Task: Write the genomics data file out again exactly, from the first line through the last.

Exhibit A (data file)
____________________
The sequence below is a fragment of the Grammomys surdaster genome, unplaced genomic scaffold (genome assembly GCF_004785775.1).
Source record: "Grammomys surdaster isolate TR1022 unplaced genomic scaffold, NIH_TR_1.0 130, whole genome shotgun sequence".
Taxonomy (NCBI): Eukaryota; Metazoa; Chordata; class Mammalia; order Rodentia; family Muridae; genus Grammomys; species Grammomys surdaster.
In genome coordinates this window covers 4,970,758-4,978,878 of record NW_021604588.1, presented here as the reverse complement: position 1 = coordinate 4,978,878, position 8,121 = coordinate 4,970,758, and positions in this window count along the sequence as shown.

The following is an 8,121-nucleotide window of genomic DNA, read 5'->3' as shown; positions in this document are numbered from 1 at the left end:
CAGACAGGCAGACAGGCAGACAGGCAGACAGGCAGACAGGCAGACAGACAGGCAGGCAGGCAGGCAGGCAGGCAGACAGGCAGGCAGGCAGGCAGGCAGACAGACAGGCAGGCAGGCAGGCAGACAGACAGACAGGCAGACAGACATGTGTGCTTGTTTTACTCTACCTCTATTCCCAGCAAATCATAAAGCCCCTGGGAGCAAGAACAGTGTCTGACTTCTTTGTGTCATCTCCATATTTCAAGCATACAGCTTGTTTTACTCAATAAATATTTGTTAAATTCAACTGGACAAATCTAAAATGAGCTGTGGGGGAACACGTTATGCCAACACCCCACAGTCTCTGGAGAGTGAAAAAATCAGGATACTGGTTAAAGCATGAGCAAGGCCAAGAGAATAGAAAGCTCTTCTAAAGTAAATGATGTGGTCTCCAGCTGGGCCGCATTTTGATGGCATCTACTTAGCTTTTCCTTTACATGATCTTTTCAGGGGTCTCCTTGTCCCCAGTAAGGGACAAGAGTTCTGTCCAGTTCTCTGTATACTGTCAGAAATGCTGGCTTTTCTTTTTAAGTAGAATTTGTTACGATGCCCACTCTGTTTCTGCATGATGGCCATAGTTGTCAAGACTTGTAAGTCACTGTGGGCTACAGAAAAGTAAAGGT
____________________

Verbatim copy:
The sequence below is a fragment of the Grammomys surdaster genome, unplaced genomic scaffold (genome assembly GCF_004785775.1).
Source record: "Grammomys surdaster isolate TR1022 unplaced genomic scaffold, NIH_TR_1.0 130, whole genome shotgun sequence".
Taxonomy (NCBI): Eukaryota; Metazoa; Chordata; class Mammalia; order Rodentia; family Muridae; genus Grammomys; species Grammomys surdaster.
In genome coordinates this window covers 4,970,758-4,978,878 of record NW_021604588.1, presented here as the reverse complement: position 1 = coordinate 4,978,878, position 8,121 = coordinate 4,970,758, and positions in this window count along the sequence as shown.

The following is an 8,121-nucleotide window of genomic DNA, read 5'->3' as shown; positions in this document are numbered from 1 at the left end:
CAGACAGGCAGACAGGCAGACAGGCAGACAGGCAGACAGGCAGACAGACAGGCAGGCAGGCAGGCAGGCAGGCAGACAGGCAGGCAGGCAGGCAGGCAGACAGACAGGCAGGCAGGCAGGCAGACAGACAGACAGGCAGACAGACATGTGTGCTTGTTTTACTCTACCTCTATTCCCAGCAAATCATAAAGCCCCTGGGAGCAAGAACAGTGTCTGACTTCTTTGTGTCATCTCCATATTTCAAGCATACAGCTTGTTTTACTCAATAAATATTTGTTAAATTCAACTGGACAAATCTAAAATGAGCTGTGGGGGAACACGTTATGCCAACACCCCACAGTCTCTGGAGAGTGAAAAAATCAGGATACTGGTTAAAGCATGAGCAAGGCCAAGAGAATAGAAAGCTCTTCTAAAGTAAATGATGTGGTCTCCAGCTGGGCCGCATTTTGATGGCATCTACTTAGCTTTTCCTTTACATGATCTTTTCAGGGGTCTCCTTGTCCCCAGTAAGGGACAAGAGTTCTGTCCAGTTCTCTGTATACTGTCAGAAATGCTGGCTTTTCTTTTTAAGTAGAATTTGTTACGATGCCCACTCTGTTTCTGCATGATGGCCATAGTTGTCAAGACTTGTAAGTCACTGTGGGCTACAGAAAAGTAAAGGT